Aviation Market Overview

An Expert's View about Aerospace in Hungary

Last updated: 31 Aug 2011

Budapest Liszt Ferenc International Airport (BLFIA) (formerly known as Ferihegy Airport) is Hungary’s main international gateway. It was privatized in 2005. British Airport Authority (BAA) won the bid, gaining a 75 percent stake and management rights for 75 years. In 2007 Hochtief Airport and four financial partners took over the development commitments and management rights for 73.5 years. The Hungarian State retained 25 percent plus 1 vote.

BLFIA received 8.19 million passengers in 2010 generated, by 41 airlines to over a 100 destinations and expects 8.7 million in 2011. To handle the Airport’s expected increase in passenger traffic Hochtief has started a USD 325 million development project including the upgrade of Terminal 1, the extension of Terminal 2 and a cargo base project. The Terminal 2 project – valued at Euro 261 million - involves major procurements like the construction of the Sky Court, the Cargo City and the development of another terminal starting from 2A where 8 more passenger bridges will also be constructed by 2015. The Sky Court was already completed and inaugurated in March 2011and is now in full operation.

MALEV - Hungary’s national airline - was privatized in April 2007 but re-nationalized by the Hungarian state in 2009 by 95 percent. The former owner AirBridge retained a 5 percent stake: 2.5 percent for private investor Magdolna Költ_ and 2.5 percent for state-owned Russian development bank Vnesheconombank. Malév has been a member of the Oneworld airline alliance since April 1st 2007. In 2009, MALEV carried more than 3.1 million passengers on scheduled flights and plans to have over 3.3 million passengers in 2011. The airline has piled up a huge debt over the past years, owes the Airport over EUR 20 million and the airport operator is considering initiating liquidation proceedings against MALEV if it does not pay.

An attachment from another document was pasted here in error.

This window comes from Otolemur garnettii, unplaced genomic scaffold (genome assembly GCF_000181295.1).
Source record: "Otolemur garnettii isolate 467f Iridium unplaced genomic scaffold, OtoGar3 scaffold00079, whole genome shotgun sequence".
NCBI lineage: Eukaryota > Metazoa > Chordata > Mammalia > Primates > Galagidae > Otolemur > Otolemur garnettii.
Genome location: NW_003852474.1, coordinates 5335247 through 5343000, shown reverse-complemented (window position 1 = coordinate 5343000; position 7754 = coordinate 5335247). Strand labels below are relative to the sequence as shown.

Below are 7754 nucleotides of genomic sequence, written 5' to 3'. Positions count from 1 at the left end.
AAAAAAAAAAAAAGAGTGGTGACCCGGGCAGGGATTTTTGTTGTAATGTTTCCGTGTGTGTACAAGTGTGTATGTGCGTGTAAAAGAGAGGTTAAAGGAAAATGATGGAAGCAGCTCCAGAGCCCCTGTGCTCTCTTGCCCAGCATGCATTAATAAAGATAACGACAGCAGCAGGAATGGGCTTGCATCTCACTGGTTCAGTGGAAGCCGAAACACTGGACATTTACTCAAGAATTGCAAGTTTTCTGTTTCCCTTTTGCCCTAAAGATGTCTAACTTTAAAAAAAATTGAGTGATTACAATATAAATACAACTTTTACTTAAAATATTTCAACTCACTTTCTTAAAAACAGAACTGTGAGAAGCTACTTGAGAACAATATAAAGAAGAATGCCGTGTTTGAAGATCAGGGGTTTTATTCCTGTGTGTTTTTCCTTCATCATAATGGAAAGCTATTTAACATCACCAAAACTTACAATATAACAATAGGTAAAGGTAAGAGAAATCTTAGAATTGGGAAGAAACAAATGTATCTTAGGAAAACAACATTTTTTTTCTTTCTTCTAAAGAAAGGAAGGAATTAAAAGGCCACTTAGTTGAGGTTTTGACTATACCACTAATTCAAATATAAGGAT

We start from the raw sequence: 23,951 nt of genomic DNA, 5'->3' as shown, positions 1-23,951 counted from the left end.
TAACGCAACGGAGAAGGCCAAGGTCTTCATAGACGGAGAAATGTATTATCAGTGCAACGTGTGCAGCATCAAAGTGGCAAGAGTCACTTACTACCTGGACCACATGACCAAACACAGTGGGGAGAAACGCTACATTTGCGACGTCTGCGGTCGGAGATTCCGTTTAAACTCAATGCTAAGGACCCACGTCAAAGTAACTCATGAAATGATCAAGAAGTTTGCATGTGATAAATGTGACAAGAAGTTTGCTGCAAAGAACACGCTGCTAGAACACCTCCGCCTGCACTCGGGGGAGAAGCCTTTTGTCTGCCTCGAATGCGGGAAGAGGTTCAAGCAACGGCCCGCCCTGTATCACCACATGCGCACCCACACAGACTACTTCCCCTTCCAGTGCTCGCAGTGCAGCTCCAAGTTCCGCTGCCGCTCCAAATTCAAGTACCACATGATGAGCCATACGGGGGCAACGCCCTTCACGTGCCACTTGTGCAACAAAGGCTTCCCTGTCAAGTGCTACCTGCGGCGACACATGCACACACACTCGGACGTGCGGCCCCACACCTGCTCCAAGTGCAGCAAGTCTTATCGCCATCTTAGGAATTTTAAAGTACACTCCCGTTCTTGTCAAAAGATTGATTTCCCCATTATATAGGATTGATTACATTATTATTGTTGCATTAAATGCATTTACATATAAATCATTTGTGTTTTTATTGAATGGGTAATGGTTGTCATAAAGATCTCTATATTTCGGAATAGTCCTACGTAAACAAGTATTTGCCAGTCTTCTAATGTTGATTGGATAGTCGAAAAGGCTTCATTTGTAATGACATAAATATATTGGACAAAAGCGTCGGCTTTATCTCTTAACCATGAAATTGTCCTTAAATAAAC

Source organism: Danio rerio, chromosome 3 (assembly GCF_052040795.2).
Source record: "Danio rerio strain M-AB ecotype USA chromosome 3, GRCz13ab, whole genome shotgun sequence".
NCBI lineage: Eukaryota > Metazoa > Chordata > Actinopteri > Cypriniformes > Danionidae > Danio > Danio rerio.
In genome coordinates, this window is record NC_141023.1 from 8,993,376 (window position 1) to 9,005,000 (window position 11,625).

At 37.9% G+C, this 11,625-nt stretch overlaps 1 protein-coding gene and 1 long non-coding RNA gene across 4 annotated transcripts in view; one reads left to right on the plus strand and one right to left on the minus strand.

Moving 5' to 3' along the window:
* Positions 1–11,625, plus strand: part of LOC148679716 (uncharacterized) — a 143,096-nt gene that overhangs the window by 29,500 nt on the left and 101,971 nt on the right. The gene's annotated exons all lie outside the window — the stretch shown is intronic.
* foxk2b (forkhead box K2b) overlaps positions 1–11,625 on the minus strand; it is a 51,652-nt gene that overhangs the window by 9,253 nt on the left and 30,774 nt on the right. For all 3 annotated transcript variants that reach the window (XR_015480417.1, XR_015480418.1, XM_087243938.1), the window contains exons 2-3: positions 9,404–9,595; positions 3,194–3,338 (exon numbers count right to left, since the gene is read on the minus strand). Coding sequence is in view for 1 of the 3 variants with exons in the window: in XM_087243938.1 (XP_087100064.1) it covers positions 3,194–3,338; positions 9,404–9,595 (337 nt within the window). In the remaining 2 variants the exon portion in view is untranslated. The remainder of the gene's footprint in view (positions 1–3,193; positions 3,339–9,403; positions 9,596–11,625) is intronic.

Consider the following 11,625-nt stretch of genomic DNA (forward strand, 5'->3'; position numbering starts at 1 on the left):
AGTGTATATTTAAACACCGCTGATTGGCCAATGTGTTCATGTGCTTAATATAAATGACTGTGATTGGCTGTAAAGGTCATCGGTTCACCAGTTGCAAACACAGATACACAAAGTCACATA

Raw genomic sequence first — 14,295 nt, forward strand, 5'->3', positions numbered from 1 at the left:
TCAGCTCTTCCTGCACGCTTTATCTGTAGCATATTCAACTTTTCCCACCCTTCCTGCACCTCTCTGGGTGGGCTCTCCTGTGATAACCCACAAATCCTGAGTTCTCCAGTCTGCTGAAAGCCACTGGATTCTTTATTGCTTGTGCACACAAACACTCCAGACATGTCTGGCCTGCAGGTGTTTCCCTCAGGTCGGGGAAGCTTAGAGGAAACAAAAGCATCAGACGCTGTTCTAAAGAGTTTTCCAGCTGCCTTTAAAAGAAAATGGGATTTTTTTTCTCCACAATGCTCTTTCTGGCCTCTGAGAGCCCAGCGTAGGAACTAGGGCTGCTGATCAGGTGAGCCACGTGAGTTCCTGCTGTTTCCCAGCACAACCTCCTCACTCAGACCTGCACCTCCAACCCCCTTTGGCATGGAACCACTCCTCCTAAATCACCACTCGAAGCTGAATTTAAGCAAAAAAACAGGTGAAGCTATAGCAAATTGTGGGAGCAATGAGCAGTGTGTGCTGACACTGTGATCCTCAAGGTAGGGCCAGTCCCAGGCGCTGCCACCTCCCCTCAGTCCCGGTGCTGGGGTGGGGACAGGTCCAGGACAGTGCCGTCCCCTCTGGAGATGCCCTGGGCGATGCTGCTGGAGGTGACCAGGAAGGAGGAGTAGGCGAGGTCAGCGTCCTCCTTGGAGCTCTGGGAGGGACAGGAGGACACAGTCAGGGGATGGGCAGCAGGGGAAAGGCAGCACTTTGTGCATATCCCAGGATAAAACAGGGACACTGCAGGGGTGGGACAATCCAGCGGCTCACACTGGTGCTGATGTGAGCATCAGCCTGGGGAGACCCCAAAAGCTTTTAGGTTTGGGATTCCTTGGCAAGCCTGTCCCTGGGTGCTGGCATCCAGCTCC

MALEV continues to lease Boeing aircrafts, but is restructuring its regional fleet into a single model of light aircraft after returning its five Fokker-70s at the end of 2009. MALEV’s fleet consists of 18 Boeings and four Bombardier planes Q400. In 2009 MALEV placed on order for 30 Sukhoi Superjet 100 regional jets (15 firm + 15 options). Deliveries are expected to begin in the second half of 2011 and the carrier expects to receive six aircraft per year. The total value of the purchase is over USD 1 billion.

The Hungarian National Asset Management Authority (MNV) approved EUR 16.7 billion (USD 23.7 billion) capital injection to Malev in June 2011. The airline is struggling with severe liquidity problems. MNV expects Malev to increase its equity by HUF 23 billion by the end of August 2011. Currently, Malev has a negative equity of HUF 22.5 billion. The state has increased Malév’s capital three times already. Overall, Malév’s capital was raised by HUF 40 billion by the state.

This summer Malev launched a new online travel planner service in order to improve its position. The airline purchased the service from its partner, the Spanish online holiday reservation system Amadeus. Malev intends to introduce further innovative services and products in the future as well as to review strategy plans set for the next three to five years. Furthermore, Malev intends to cooperate with Asian airlines and to offer competitive services in the future in order to attract passengers. During the Chinese Prime Minister European Tour in June 2011, the Chinese delegation has expressed interested in buying ownership in Hungarian companies like troubled Hungarian national airlines Malev as well as national rail company MÁV.

New airlines and destinations have and will also be introduced. American Airlines launched a daily direct flight from New York JFK airport to Budapest from April 2011. The first American Boeing 767-300 intercontinental aircraft landed at Liszt Ferenc International Airport on 4 April 2011. This is part of the global flight development plan, the details of which and of the trans-Atlantic cooperation of American Airlines, British Airways and Iberia Airlines were announced in London on 6 October. American Airlines considers Budapest an important destination in Central- Eastern Europe, as passengers may continue their journeys using the network of Malév, another member of the alliance to further destinations. The new trans-Atlantic flights were announced in London following the decisions of both the American and the European Union competition authorities approving the trans-Atlantic business cooperation of American Airlines, British Airways and Iberia, meaning a total of 91 flights a day under the flag of oneworld. Based on their business data in the first six months of 2010, American Airlines is the fourth largest airline in the world, which, together with its American subsidiary, American Eagle, serves 250 destinations with a huge fleet of 851 aircraft.

Delta Air Lines also provides five daily flights during summer season between Budapest and major American cities.